The couple made an arrangement at 19 years old: if, in the
future, they become dissatisfied, one will text ‘RUN’ to the other. If the
other responds, they’ll escape their lives – wherever they may be – and board a
train from New York’s Grand Central Station.
Domhnall Gleeson (left) and Merritt Wever (right) leave behind their lives to be together
first, there’s a comfortable certainty about how this series will play out. Run
is exec-produced by Phoebe Waller-Bridge, with whom Jones has frequently collaborated:
writing an episode of Killing Eve and consulting on Fleabag. The first few episodes of Run lean toward the latter.
Jones drips in details of Ruby and Billy, their normal lives kept mostly clouded because of an agreed-upon 'moratorium on personal questions'. But
both ignite an instant chemistry with dialogue so funny, sexy, and fragile that
it’s as if no years have passed between them.
lot of the action takes place on trains, rattling the pair together in a small,
shaky space which seems only to encourage their volcanic sexual impulses. They shouldn’t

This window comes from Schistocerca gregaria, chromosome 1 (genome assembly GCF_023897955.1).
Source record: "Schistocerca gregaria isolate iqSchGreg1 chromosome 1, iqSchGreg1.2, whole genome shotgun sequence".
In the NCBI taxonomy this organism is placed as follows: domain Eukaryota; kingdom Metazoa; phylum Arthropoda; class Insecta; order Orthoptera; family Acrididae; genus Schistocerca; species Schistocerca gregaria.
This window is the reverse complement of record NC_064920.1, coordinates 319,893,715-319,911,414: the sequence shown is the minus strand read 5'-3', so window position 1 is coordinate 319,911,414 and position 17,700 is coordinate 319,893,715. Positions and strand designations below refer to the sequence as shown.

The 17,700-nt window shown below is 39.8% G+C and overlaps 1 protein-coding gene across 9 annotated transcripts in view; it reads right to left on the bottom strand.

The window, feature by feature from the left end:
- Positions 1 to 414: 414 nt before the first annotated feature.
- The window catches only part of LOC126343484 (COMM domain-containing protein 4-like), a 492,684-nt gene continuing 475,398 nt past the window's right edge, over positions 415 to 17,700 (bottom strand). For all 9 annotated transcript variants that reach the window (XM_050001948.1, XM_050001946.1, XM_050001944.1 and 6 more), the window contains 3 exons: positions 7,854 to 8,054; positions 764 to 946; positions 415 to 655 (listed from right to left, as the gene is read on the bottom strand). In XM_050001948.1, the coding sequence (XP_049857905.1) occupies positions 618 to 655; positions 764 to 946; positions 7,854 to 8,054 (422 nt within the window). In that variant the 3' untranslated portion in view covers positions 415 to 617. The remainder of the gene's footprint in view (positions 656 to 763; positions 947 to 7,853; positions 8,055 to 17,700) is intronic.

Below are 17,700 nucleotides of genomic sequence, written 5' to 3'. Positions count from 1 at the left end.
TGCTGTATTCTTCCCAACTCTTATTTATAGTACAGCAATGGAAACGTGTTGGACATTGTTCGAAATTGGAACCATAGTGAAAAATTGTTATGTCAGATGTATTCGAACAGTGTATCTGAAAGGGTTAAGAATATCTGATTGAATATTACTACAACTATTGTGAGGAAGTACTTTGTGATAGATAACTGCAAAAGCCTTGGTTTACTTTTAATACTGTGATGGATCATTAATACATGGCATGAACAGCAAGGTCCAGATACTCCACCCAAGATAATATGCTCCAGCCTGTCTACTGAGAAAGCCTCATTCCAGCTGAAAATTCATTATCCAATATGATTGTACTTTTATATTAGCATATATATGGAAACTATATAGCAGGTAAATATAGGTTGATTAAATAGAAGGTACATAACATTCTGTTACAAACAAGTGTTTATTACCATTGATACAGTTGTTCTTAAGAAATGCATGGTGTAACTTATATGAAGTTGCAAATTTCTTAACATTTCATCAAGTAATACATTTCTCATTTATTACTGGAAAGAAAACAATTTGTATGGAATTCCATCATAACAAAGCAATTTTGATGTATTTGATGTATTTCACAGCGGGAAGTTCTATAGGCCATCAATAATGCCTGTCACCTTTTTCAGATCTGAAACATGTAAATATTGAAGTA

work as a relationship: he’s an aggressive, toxic, and insulting male who
compulsively lies; she’s an anxious, feministic competitor who always calls
out Billy on his nonsense.
Their differences attract each other
more than their similarities, allowing them to talk more flexibly than in their
normal lives without watching for etiquette or potential offence. Their inhibitions
gradually fade, making for absorbing viewing as these disenchanted lovers enjoy
themselves – free from their lives, free from the world.
The tone of Run changes midway through
midway through – often the time when a show decides if it wants to be
interesting – the tone shifts with the velocity and bafflement of an emergency
stop. Jones diverts to the territory of a psychological, Hitchcockian thriller, while implementing a bleakly amusing style similar to Killing Eve. Critics
were only given access to five of eight episodes, so, hopefully, that’s only a whiff
of its dark potential.
and Gleeson bounce beautifully off each other, to the point where it’s hard to
judge who delivers the better performance. They flow together as one, despite their
characters’ constant oppositions. Ruby and Billy are far from ideal human
beings: they’re often terrible people. They’re self-centred and rash and indecisive
– Billy in particular, strangled by his toxic masculinity, should be the least
But these flaws make them more human, sharper, which spreads to the minor characters, giving them unexpected depth. And the temptation to fly and not fight,
to run rather than settle, strengthens with each episode. Vicky Jones’
first TV series as show-runner is a thrilling, hilarious, seductive delight.
Run airs on Wednesday 15 April at 9pm on Sky Comedy
|What||Run, Sky Comedy review|
15 Apr 20 – 03 Jun 20, ON SKY COMEDY